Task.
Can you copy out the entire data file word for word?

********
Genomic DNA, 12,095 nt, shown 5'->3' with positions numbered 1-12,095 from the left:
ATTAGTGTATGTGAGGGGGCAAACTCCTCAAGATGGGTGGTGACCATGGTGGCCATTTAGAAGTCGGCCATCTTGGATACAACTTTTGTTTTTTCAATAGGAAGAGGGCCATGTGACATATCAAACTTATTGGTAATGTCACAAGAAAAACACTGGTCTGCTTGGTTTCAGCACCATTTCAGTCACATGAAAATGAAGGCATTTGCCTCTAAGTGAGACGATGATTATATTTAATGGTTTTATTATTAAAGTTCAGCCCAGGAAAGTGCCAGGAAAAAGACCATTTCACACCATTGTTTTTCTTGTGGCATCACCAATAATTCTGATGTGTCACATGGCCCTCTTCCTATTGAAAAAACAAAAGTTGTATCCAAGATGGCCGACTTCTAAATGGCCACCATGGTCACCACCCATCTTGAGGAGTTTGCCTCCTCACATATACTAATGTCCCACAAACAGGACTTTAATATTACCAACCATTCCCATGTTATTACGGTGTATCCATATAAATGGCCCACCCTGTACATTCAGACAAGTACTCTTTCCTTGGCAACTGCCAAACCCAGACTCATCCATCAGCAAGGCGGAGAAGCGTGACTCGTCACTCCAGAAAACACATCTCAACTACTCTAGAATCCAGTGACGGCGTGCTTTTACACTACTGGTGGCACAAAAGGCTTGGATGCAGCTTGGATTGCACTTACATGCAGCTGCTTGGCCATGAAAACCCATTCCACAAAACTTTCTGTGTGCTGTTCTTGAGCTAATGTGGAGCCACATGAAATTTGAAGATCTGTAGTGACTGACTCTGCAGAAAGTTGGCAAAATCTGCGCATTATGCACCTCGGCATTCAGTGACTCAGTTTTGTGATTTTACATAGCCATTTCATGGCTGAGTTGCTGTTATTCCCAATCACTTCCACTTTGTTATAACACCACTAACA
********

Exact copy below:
Genomic DNA, 12,095 nt, shown 5'->3' with positions numbered 1-12,095 from the left:
ATTAGTGTATGTGAGGGGGCAAACTCCTCAAGATGGGTGGTGACCATGGTGGCCATTTAGAAGTCGGCCATCTTGGATACAACTTTTGTTTTTTCAATAGGAAGAGGGCCATGTGACATATCAAACTTATTGGTAATGTCACAAGAAAAACACTGGTCTGCTTGGTTTCAGCACCATTTCAGTCACATGAAAATGAAGGCATTTGCCTCTAAGTGAGACGATGATTATATTTAATGGTTTTATTATTAAAGTTCAGCCCAGGAAAGTGCCAGGAAAAAGACCATTTCACACCATTGTTTTTCTTGTGGCATCACCAATAATTCTGATGTGTCACATGGCCCTCTTCCTATTGAAAAAACAAAAGTTGTATCCAAGATGGCCGACTTCTAAATGGCCACCATGGTCACCACCCATCTTGAGGAGTTTGCCTCCTCACATATACTAATGTCCCACAAACAGGACTTTAATATTACCAACCATTCCCATGTTATTACGGTGTATCCATATAAATGGCCCACCCTGTACATTCAGACAAGTACTCTTTCCTTGGCAACTGCCAAACCCAGACTCATCCATCAGCAAGGCGGAGAAGCGTGACTCGTCACTCCAGAAAACACATCTCAACTACTCTAGAATCCAGTGACGGCGTGCTTTTACACTACTGGTGGCACAAAAGGCTTGGATGCAGCTTGGATTGCACTTACATGCAGCTGCTTGGCCATGAAAACCCATTCCACAAAACTTTCTGTGTGCTGTTCTTGAGCTAATGTGGAGCCACATGAAATTTGAAGATCTGTAGTGACTGACTCTGCAGAAAGTTGGCAAAATCTGCGCATTATGCACCTCGGCATTCAGTGACTCAGTTTTGTGATTTTACATAGCCATTTCATGGCTGAGTTGCTGTTATTCCCAATCACTTCCACTTTGTTATAACACCACTAACA